Why enter a medical program out of the Caribbean? Is it for the endless opportunities it offers to achieve your dreams of a career in medicine? Is it because you may be an untraditional student that felt drawn to this calling later in life? Or are you looking for the best of both worlds, receiving a quality medical education on one of the serene islands in the Caribbean?
For Crystal Richardson, the Caribbean, particularly the island of Anguilla, has always held a special place in her heart. As a first-generation American born growing up in Brooklyn, NY, Crystal was no stranger to the island of Anguilla where her father was from. She completed her primary school in Anguilla before returning to New York to finish middle school and high school. Crystal graduated with a Bachelors of Science with honors in Sports Therapy from the University of Kent. When she had initially entered a career in medicine, she was obsessed with Orthopedic surgery. Ideally, Crystal wanted to have a quick route to the post-operative rehabilitation process.
While she always felt a bit guilty for not following in her father’s footsteps in becoming a lawyer, she wanted to create a path of her own. “I have always felt drawn to helping others, I also had a keen fascination with understanding the body and how it works,” said Crystal when asked why she wanted to enter into a career in medicine. “Growing up in Anguilla, I remember my parents always having to take my siblings and I to neighboring islands, or even all the way to New York for medical treatment, due to the lack of healthcare access in Anguilla. The hospital is a primary care hospital, anyone with life threatening injuries would have to be airlifted out in order to have adequate surgery done. This definitely augmented my curiosity even more, additionally I continually enjoyed all my science classes; history and other social sciences were not my calling.”
Crystal graduated from SJSM in 2021. For her, the choice to complete her medical degree at Saint James School of Medicine was a no brainer, as the island of Anguilla was like a second home for her. Although she was not a part of any of the various on-campus organizations, she felt a calling to join the Medical Providers Network that works in partnership with New York Lawyers for Public Interest. “My role as a medical student is to evaluate pages and pages of medical records to assist clients detained in ICE detention facilities,” said Crystal. “Especially now during the pandemic, as those with major medical comorbidities are at a high risk for Covid-19 transmission.” Alongside the Medical Providers Network, Crystal spent her time volunteering at Community Health, a nonprofit free clinic based out of Chicago, IL. Her role as a lab technician provided her with an amazing opportunity to obtain experience completing venipuncture, administering vaccines, EKGs etc.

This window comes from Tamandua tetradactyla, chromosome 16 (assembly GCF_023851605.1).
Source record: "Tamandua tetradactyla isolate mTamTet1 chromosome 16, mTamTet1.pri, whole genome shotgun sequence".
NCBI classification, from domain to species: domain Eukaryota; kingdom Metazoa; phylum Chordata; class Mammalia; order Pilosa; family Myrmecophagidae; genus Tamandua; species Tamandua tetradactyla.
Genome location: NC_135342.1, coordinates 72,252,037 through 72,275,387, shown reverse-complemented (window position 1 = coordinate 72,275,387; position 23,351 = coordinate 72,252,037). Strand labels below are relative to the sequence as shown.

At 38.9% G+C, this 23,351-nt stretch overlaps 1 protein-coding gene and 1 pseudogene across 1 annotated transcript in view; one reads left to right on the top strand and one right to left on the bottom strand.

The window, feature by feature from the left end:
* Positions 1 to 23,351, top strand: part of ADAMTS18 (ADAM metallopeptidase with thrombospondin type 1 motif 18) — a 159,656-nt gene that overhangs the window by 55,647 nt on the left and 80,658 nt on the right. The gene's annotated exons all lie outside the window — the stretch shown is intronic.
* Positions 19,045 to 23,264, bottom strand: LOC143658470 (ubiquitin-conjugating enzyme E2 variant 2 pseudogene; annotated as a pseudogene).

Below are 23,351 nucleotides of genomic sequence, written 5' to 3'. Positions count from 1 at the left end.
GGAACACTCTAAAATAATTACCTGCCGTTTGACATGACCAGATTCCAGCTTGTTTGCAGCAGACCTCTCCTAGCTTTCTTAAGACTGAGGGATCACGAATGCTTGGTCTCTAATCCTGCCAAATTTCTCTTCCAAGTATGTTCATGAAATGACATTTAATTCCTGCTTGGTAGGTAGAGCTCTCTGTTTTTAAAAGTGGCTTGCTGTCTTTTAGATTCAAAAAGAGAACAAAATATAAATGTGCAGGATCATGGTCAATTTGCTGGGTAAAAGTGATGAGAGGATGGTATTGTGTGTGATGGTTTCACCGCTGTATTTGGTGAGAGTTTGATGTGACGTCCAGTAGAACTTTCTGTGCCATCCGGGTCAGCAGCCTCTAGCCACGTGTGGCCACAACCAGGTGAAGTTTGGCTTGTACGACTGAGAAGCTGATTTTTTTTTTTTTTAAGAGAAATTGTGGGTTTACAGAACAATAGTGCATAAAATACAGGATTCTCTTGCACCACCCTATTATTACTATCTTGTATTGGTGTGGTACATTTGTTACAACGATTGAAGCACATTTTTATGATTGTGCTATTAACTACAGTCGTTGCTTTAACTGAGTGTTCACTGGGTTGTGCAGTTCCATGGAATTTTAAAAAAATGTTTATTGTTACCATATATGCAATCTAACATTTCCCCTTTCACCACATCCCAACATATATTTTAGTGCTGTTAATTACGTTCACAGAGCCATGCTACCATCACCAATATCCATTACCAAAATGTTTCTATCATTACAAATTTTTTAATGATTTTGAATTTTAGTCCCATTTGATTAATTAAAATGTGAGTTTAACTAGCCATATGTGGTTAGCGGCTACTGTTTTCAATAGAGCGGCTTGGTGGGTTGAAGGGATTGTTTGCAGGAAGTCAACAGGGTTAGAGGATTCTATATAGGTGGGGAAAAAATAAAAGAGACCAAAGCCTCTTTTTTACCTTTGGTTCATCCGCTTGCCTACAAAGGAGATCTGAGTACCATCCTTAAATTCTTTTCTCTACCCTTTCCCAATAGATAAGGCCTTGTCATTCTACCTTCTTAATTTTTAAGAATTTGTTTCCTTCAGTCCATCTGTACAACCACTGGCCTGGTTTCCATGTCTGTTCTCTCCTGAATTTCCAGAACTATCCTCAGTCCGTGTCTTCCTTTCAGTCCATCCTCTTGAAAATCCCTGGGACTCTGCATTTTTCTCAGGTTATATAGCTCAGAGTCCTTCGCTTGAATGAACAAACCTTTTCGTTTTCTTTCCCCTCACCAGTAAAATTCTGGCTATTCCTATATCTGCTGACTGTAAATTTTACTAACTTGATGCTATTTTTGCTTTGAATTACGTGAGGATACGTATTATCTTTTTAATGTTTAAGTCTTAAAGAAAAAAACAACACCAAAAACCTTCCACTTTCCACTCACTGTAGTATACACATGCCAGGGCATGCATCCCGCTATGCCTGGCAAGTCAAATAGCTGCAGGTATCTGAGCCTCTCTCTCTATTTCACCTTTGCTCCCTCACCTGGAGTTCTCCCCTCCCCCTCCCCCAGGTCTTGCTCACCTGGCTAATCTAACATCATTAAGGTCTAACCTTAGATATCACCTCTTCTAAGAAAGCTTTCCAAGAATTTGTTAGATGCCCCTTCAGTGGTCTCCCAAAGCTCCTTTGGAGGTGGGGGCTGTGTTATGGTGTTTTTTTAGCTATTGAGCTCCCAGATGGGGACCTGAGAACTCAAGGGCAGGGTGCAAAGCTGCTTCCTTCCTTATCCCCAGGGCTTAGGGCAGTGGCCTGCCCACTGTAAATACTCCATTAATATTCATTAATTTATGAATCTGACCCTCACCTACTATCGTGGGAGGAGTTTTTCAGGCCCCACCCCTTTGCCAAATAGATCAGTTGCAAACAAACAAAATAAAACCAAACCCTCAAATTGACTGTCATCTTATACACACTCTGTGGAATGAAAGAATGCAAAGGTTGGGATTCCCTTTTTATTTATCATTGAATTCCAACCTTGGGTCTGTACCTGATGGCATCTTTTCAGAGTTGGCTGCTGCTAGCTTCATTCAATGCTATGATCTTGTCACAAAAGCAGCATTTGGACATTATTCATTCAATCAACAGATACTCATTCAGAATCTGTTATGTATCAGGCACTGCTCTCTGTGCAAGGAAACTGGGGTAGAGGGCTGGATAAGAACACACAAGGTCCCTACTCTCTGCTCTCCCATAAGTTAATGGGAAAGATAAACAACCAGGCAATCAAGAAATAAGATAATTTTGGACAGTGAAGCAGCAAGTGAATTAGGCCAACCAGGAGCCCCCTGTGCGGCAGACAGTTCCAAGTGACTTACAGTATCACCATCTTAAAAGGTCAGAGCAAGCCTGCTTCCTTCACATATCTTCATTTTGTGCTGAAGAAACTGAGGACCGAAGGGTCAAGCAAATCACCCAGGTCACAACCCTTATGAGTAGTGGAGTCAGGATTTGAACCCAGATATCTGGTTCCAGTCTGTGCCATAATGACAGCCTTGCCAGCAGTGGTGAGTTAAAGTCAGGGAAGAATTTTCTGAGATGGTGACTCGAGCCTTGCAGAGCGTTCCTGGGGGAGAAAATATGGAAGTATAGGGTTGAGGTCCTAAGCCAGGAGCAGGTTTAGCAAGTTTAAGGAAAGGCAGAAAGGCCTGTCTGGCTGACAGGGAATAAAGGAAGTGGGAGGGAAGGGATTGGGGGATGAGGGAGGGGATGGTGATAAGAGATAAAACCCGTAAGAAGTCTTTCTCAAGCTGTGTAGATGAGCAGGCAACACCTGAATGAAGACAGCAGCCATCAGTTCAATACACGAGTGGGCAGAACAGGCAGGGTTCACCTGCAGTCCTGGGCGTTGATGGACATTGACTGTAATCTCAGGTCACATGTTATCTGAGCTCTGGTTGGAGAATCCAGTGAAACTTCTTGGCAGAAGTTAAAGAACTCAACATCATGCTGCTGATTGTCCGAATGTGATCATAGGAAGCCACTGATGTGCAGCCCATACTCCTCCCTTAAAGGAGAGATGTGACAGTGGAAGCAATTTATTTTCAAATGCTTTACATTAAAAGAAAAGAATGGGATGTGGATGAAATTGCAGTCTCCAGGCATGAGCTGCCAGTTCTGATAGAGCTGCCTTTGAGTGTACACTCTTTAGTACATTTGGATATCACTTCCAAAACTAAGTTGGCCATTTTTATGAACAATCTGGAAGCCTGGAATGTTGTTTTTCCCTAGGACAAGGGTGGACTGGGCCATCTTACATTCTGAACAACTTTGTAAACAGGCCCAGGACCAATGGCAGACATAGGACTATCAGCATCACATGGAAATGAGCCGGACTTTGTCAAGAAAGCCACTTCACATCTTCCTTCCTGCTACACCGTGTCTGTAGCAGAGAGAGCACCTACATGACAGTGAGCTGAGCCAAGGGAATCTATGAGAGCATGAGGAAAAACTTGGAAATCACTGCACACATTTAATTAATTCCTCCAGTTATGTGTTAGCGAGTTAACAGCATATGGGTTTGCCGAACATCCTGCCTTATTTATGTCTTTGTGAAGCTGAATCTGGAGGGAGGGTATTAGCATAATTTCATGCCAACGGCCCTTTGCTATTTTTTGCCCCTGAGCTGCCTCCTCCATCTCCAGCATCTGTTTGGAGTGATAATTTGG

As the first wave of the COVID-19 pandemic hit, Crystal was in her last weeks of her Internal Medicine rotation at Weiss Memorial Hospital when the program was abruptly discontinued to combat the world’s healthcare crisis. However, the OMNI medical group allowed select students the opportunity to complete their rotation at Roseland Community Hospital instead of the online study alternative. Although she only had one week left of her 12-week rotation, Crystal made the choice to lend a hand the entire month of April, assisting with various tasks in the emergency department including triage, codes and Covid-19 testing.
She describes this experience as an unreal learning experience! “Working alongside the doctors and nurses in the Emergency Department (ER) at Roseland Community Hospital was an invaluable experience, as it was the first and only hospital at the time on the South side of Chicago to offer Covid-19 testing and resources. It was extremely busy daily, as it was the only testing site for miles,” she said. “At that time last April, the virus was new and not completely understood. It was surreal to see a patient relatively okay with a mild cough, to immediate desaturation and respiratory failure. Definitely an experience I will never forget throughout my medical career!”
She was fortunate enough, even with the current pandemic, to complete a variety of in-patient rotations for electives, she looks forward to applying to the Match next cycle here and in the United Kingdom (UK). “I am currently in the process of enhancing my resume with research publications, publishing both Surgical Techniques, Complications, and Long-Term Health Effects of Cardiac Implantable Electronic Devices and Racial and socioeconomic disparities in congenital heart surgery: A research article,” said Crystal. Her research article entitled Surgical Techniques, Complications, and Long-Term Health Effects of Cardiac Implantable Electronic Devices was awarded third place in AZIYO’s “Strategies to Promote Long-Term Cardiac Implant Site Health” publishing competition.
Crystal has decided to take this time prior to residency application to complete her Masters of Law (LLM) with a concentration in Medical Law and Ethics at The University of Law (UK). For students interested in a career in medicine, particularly at Saint James School of Medicine, Crystal’s advice is, “Don’t be afraid of uprooting your life to move to the Caribbean, you will learn so much along the way. SJSM has a great curriculum and requires the same vigorous dedication needed to attend an American medical school, with the exception at SJSM you have a tranquil, safe atmosphere for learning.”